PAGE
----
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Move to the Center! And Then? Move to the Center!


Move to the Center! And Then? Move to the Center!

Tom Gallagher

Whatever else you might want to say about the corporate types who dominate the Democratic Party, you’ve got to give some of them an “A” for audacity.

The latest to register for top scores are Mark Penn and Andrew Stein who have raised the cry, “Back to the Center, Democrats” in a New York Times op-ed piece. Now, in case any of you have forgotten, Bernie Sanders did not actually win the Democratic nomination.


The OP-ED by the two "centrist" propagandists is typical garbage from the corporate-whore wing of the Democratic Party. The issues they promote and the candidates who espouse them lost two consecutive mid-term elections and were too blind and corrupted to see or make any course corrections - that record is hardly one to be lauded. The Clinton-Obama model of politics has lost the respect and trust of the people enough that their latest anointed shill for corporate/banker/wall street/war-machine candidate was despised and hated enough the other most despised candidate won despite his depravity, pathological lying/deceits, and mental illness - such is the record of the elite "centrism" espoused by the Times propagandists the Dem party has descended to!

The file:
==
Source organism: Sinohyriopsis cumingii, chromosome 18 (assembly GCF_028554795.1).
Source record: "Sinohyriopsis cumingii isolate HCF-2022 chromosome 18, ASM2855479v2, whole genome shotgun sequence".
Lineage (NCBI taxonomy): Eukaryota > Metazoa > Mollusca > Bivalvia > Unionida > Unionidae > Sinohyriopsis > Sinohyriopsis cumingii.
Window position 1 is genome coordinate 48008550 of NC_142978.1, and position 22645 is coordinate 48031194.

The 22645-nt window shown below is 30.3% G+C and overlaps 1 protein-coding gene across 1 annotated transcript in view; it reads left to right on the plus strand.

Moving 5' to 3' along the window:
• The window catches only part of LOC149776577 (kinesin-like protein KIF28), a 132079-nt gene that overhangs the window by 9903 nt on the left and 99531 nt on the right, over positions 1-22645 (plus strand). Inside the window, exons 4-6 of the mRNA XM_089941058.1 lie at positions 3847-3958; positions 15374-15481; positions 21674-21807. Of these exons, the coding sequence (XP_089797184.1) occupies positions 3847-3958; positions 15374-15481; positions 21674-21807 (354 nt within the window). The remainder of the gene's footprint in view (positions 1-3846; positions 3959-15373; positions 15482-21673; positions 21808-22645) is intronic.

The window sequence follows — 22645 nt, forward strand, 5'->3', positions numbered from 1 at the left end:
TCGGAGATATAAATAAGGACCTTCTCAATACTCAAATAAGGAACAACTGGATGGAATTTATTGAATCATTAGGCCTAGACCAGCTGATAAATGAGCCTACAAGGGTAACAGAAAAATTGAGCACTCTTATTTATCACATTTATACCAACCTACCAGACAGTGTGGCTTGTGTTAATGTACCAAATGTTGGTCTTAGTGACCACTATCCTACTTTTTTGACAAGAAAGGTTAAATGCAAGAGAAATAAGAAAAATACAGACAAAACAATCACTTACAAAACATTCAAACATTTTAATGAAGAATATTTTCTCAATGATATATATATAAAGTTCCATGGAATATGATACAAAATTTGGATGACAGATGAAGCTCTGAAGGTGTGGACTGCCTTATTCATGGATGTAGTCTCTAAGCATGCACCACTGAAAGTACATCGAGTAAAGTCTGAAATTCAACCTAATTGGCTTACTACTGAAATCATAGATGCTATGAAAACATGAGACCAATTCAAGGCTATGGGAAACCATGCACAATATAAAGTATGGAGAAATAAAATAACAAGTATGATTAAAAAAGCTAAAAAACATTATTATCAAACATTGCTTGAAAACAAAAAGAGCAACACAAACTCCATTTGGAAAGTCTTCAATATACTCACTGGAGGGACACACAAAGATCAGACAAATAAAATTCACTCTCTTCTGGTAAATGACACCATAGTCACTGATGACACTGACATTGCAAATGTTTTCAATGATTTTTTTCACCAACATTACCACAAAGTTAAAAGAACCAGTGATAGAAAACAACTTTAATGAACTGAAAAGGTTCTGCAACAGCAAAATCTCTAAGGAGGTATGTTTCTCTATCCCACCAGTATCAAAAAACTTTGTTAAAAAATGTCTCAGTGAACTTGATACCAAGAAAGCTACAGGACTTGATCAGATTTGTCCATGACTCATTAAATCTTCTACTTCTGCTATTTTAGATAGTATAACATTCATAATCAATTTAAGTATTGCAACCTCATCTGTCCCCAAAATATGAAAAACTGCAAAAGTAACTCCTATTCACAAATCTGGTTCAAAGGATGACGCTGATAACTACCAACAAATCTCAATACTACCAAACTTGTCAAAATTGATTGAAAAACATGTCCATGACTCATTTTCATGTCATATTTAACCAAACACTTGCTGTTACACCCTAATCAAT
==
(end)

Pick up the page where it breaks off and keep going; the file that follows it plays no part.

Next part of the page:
Bernie Sanders championed issues that inspired millions. He did not gain the nomination and was betrayed by the DINO establishment, and has some warts as most politicians, but who else is/can lead progressives out of the wilderness? Some bash Sanders for perceived "failures", supposed betrayals, and complicity with the DINO wing, the "sheepdog" crap, but they offer nothing of substance in Sanders' place - no viable candidate or leader polling more than 1-3% - IMO they are as destructive and divisive as the Penn/Stein BS. Changing the status quo corporatocracy will not be magically accomplished overnight!

The "Center" is dead and the Centrist Dem Party with it unless they change/reform utterly from corporate-whore "centrism"! Idiot myopic blather like Penn & Stein push is the dying bleating of a proven losing corrupt party establishment.